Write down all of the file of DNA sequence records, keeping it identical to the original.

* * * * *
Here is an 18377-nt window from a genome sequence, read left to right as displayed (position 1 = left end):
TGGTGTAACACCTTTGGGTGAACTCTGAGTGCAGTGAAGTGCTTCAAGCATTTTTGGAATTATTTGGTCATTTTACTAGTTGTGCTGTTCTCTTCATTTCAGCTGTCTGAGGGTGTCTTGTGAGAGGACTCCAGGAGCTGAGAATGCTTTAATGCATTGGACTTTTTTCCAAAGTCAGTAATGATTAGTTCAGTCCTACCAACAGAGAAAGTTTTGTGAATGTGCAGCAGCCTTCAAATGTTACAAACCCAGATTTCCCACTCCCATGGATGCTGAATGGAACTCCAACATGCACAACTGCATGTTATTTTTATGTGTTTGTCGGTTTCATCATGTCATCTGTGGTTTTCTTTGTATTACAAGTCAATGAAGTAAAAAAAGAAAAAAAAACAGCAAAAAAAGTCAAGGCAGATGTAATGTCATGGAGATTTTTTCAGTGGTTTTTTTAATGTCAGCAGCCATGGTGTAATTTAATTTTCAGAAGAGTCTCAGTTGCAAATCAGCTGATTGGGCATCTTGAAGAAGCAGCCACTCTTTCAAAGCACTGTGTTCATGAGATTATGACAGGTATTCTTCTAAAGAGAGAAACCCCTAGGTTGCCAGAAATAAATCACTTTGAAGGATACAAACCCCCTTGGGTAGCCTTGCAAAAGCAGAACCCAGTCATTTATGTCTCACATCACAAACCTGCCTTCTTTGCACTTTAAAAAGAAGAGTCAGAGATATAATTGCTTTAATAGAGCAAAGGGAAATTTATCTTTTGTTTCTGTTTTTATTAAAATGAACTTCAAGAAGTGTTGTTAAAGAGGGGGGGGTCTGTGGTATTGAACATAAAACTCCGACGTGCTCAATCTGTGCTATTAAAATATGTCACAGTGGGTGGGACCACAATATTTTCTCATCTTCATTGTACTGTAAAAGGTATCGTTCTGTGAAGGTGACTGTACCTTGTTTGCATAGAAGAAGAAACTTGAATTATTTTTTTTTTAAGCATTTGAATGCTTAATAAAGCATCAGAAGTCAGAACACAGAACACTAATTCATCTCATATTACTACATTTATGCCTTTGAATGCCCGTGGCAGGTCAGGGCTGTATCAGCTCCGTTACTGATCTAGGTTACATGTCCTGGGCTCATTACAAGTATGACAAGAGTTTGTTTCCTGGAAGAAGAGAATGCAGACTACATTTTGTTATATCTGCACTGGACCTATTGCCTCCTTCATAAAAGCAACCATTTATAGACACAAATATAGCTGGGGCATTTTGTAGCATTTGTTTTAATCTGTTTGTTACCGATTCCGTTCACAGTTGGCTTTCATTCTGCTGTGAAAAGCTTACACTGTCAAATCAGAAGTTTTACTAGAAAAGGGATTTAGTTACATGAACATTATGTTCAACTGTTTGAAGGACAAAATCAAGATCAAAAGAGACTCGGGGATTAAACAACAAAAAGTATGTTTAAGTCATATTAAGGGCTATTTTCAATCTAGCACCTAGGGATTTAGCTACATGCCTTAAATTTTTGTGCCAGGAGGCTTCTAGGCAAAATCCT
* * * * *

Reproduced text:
Here is an 18377-nt window from a genome sequence, read left to right as displayed (position 1 = left end):
TGGTGTAACACCTTTGGGTGAACTCTGAGTGCAGTGAAGTGCTTCAAGCATTTTTGGAATTATTTGGTCATTTTACTAGTTGTGCTGTTCTCTTCATTTCAGCTGTCTGAGGGTGTCTTGTGAGAGGACTCCAGGAGCTGAGAATGCTTTAATGCATTGGACTTTTTTCCAAAGTCAGTAATGATTAGTTCAGTCCTACCAACAGAGAAAGTTTTGTGAATGTGCAGCAGCCTTCAAATGTTACAAACCCAGATTTCCCACTCCCATGGATGCTGAATGGAACTCCAACATGCACAACTGCATGTTATTTTTATGTGTTTGTCGGTTTCATCATGTCATCTGTGGTTTTCTTTGTATTACAAGTCAATGAAGTAAAAAAAGAAAAAAAAACAGCAAAAAAAGTCAAGGCAGATGTAATGTCATGGAGATTTTTTCAGTGGTTTTTTTAATGTCAGCAGCCATGGTGTAATTTAATTTTCAGAAGAGTCTCAGTTGCAAATCAGCTGATTGGGCATCTTGAAGAAGCAGCCACTCTTTCAAAGCACTGTGTTCATGAGATTATGACAGGTATTCTTCTAAAGAGAGAAACCCCTAGGTTGCCAGAAATAAATCACTTTGAAGGATACAAACCCCCTTGGGTAGCCTTGCAAAAGCAGAACCCAGTCATTTATGTCTCACATCACAAACCTGCCTTCTTTGCACTTTAAAAAGAAGAGTCAGAGATATAATTGCTTTAATAGAGCAAAGGGAAATTTATCTTTTGTTTCTGTTTTTATTAAAATGAACTTCAAGAAGTGTTGTTAAAGAGGGGGGGGTCTGTGGTATTGAACATAAAACTCCGACGTGCTCAATCTGTGCTATTAAAATATGTCACAGTGGGTGGGACCACAATATTTTCTCATCTTCATTGTACTGTAAAAGGTATCGTTCTGTGAAGGTGACTGTACCTTGTTTGCATAGAAGAAGAAACTTGAATTATTTTTTTTTTAAGCATTTGAATGCTTAATAAAGCATCAGAAGTCAGAACACAGAACACTAATTCATCTCATATTACTACATTTATGCCTTTGAATGCCCGTGGCAGGTCAGGGCTGTATCAGCTCCGTTACTGATCTAGGTTACATGTCCTGGGCTCATTACAAGTATGACAAGAGTTTGTTTCCTGGAAGAAGAGAATGCAGACTACATTTTGTTATATCTGCACTGGACCTATTGCCTCCTTCATAAAAGCAACCATTTATAGACACAAATATAGCTGGGGCATTTTGTAGCATTTGTTTTAATCTGTTTGTTACCGATTCCGTTCACAGTTGGCTTTCATTCTGCTGTGAAAAGCTTACACTGTCAAATCAGAAGTTTTACTAGAAAAGGGATTTAGTTACATGAACATTATGTTCAACTGTTTGAAGGACAAAATCAAGATCAAAAGAGACTCGGGGATTAAACAACAAAAAGTATGTTTAAGTCATATTAAGGGCTATTTTCAATCTAGCACCTAGGGATTTAGCTACATGCCTTAAATTTTTGTGCCAGGAGGCTTCTAGGCAAAATCCT